The Milk Carton Kids are really just two Los Angeles-based singer-songwriters — Joey Ryan and Kenneth Pattengale — who figured out that they sounded good playing together. But to the rest of the Americana world, the two are magic in a bottle, blending the fraught folk weariness and preternatural guitar picking of Gillian Welch and David Rawlings with the fragile pop harmonies of Simon & Garfunkel while tempering that sound with youthful earnestness and Smothers Brothers-style between-song repartee.
The duo, who perform at the Diana Wortham Theatre Monday, Nov. 9, began playing together under their shared moniker in 2011. Since then, Ryan and Pattengale have toured and recorded at a breathtaking pace to adoring critical acclaim, culminating in a Grammy nomination for their 2013 effort The Ash & Clay and a Duo/Group of the Year win at the Americana Music Association Awards in 2014.
What’s perhaps most interesting about The Milk Carton Kids’ music, though, lies beyond those surface-level impressions and goes deep into their enigmatic, often elliptical approach to songwriting. Ryan and Pattengale’s sound seems to be derived from music of very particular times and places — pre-World War II rural South, 1960s Greenwich Village coffeehouses and the 1970s Laurel Canyon folk-rock scene. But their shifting and blending of those influences, along with persistent references to cities and regions all across the country, lends a kind of restless lack of place that seems to pervade their music, even as they are capable of tapping into the throbbing heartbeat of a particular time and place.
Ryan is quick to note his roots in LA, but also readily admits to that perspective in the duo’s songs. “I feel that both of us in our professional lives, and this is reflected in the music, that neither of us have much of a sense of place,” he says. “Most of the time we’ve spent together over the last five years has been around this country and others. It’s like we’re making music that’s evocative of the entire nation more than a specific place.”
In part, that comes from writing songs that evoke specific places very explicitly. Take “Asheville Skies,” the opening track on the duo’s new record, Monterey. Ryan says the song was written on a day off in Asheville while on tour and that it captures a particular image. “I wanted to invoke a sight that you only see in the American South, a specific sort of fiery twilight sky that only exists in that one season and in [a place like] Asheville,” he says. “At that point, it also seemed to set the stage for the world of despair and feeling of ending that we wanted to get across in the song.”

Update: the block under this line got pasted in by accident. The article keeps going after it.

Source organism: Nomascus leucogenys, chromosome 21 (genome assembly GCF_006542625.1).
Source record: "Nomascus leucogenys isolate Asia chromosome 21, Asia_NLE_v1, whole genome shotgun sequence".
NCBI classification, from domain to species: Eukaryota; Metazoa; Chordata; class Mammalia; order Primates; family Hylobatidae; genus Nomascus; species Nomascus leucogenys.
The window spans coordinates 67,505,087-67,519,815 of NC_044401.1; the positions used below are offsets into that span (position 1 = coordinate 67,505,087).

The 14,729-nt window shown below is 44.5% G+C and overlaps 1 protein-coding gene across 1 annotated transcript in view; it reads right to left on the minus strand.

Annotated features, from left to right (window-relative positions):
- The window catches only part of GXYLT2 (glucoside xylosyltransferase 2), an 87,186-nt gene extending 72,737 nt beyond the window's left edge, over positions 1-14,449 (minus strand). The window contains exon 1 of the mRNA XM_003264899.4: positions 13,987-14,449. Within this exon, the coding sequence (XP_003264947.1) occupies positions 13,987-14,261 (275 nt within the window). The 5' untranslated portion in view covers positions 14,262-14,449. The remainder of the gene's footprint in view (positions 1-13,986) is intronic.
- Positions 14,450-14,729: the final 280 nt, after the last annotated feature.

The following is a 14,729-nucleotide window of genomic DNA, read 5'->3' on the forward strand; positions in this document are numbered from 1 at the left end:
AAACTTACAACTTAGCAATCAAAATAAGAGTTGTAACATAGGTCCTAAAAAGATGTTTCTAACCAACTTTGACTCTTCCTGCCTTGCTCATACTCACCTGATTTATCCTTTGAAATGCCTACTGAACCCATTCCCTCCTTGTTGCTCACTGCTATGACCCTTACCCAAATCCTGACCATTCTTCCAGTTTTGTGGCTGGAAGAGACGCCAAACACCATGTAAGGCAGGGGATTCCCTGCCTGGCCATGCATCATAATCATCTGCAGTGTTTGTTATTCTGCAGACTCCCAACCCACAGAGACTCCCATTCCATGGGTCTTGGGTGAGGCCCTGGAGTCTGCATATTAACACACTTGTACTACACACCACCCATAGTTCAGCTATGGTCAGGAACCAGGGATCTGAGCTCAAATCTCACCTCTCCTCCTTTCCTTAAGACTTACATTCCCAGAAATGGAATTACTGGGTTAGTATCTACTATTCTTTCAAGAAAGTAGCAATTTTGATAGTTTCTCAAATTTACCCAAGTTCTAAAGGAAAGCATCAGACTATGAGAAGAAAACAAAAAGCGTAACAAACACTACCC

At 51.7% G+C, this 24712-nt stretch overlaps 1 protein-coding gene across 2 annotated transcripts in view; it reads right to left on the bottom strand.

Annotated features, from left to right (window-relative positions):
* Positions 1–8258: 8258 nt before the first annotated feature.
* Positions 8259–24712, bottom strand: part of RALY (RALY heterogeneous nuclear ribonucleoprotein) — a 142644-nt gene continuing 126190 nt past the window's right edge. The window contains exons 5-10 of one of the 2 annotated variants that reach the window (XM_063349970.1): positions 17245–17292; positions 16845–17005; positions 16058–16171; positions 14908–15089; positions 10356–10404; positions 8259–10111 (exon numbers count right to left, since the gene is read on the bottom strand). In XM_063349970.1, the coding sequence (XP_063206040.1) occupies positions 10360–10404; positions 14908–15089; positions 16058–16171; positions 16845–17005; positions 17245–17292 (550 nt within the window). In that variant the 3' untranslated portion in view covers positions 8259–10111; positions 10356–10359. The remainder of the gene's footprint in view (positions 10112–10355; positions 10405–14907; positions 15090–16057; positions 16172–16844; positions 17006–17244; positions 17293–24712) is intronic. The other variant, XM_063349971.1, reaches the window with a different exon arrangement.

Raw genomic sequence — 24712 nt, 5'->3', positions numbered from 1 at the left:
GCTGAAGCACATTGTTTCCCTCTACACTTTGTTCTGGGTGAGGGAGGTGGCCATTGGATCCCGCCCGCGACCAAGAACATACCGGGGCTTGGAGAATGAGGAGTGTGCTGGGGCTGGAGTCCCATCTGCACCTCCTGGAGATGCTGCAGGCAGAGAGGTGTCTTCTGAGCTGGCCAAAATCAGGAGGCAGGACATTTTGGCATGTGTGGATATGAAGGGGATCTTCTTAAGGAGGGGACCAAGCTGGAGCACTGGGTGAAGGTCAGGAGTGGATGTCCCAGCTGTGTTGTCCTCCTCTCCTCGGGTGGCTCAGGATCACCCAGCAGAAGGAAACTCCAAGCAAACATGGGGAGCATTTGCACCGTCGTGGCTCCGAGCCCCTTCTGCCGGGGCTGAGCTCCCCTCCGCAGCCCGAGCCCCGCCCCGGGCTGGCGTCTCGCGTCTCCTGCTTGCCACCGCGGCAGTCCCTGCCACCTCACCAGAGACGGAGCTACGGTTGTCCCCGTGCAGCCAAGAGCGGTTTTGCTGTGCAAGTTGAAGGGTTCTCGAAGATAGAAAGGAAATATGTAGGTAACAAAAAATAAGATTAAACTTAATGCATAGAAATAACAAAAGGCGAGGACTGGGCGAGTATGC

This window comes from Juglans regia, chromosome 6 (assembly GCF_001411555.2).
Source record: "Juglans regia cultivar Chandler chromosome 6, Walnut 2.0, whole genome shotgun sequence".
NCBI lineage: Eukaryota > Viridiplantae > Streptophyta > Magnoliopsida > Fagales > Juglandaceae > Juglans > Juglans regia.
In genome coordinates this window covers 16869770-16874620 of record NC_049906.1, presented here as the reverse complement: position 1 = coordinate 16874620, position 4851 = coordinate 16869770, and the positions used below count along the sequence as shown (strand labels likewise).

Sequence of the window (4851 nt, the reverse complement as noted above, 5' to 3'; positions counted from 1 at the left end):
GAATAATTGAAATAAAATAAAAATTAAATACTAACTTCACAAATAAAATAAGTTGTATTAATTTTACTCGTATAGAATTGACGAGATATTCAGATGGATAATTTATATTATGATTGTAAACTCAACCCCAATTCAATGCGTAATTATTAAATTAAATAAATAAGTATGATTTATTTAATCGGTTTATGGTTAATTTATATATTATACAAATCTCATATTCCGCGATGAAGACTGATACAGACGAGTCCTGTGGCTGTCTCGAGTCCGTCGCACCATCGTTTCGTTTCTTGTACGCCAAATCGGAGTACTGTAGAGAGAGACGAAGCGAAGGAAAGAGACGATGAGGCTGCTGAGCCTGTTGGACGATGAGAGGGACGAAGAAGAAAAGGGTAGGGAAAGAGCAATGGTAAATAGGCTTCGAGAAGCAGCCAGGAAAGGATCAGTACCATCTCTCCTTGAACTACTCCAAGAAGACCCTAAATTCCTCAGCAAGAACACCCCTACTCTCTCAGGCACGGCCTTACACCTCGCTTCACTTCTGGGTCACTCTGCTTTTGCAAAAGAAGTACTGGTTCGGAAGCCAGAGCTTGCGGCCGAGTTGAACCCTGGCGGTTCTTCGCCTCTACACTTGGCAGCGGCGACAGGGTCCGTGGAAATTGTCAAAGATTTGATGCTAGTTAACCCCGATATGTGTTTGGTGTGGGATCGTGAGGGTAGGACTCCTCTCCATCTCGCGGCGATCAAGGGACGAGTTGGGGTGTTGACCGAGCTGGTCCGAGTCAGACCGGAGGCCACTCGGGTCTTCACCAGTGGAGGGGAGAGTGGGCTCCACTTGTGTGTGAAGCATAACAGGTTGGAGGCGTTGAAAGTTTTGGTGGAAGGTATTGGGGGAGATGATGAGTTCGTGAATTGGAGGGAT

Ryan refers to this kind of geographic placing as a “really effective literary shortcut,” something that also harkens back to the frequent invocation of locale in much of traditional folk music. “I think it actually serves to broaden the sense of place that the music is supposed to exist within,” he says. “Whether I’m reading something or listening to a song or just having a conversation, [I like] to have a sort of three-dimensional experience of what’s being said and where, so you know where you are.”
And although it might feel like this conversation suggests something akin to the windswept romance of Simon & Garfunkel’s “America,” Ryan says that oft-used comparison is something that he and Pattengale never saw coming and don’t particularly endorse. “I can hear it in the softness of our voices and the delicacy of the harmonies, and probably some of the vocabulary in the writing,” he says. “I don’t think anybody is wrong to say that, I just think it’s incomplete in a lot of ways. Kenneth’s guitar playing doesn’t really have anything to do with the Greenwich Village folk in the early ’60s. His comes from Appalachian flatpicking and avant-garde conversational jazz improvisation more than anything else.” Django Reinhart, Willie Nelson and Duke Ellington are likely Pattengale’s biggest influences rather than New York City’s Lower West Side.
Still, Ryan understands how the connection could be made. He also notes the popularity of the Coen Brothers film Inside Llewyn Davis as sparking renewed interest in the sounds and styles associated with the Village. The Milk Carton Kids also participated in the concert film Another Day, Another Time that T Bone Burnett produced to celebrate that very same music. There’s a touching moment in that documentary when Mumford & Sons’ Marcus Mumford tears up while listening to Ryan and Pattengale harmonize.
“We realize that in a lot of the ways we sing, it’s not that far off from what Simon & Garfunkel were doing. We just weren’t referencing it at all consciously [when we started],” Ryan says. “We only realized after the fact that it was going to be a touchstone for people.”
WHO: The Milk Carton Kids
WHERE: Diana Wortham Theatre, dwtheatre.com
WHEN: Monday, Nov. 9, at 8 p.m. $29.50 advance/$32 at the door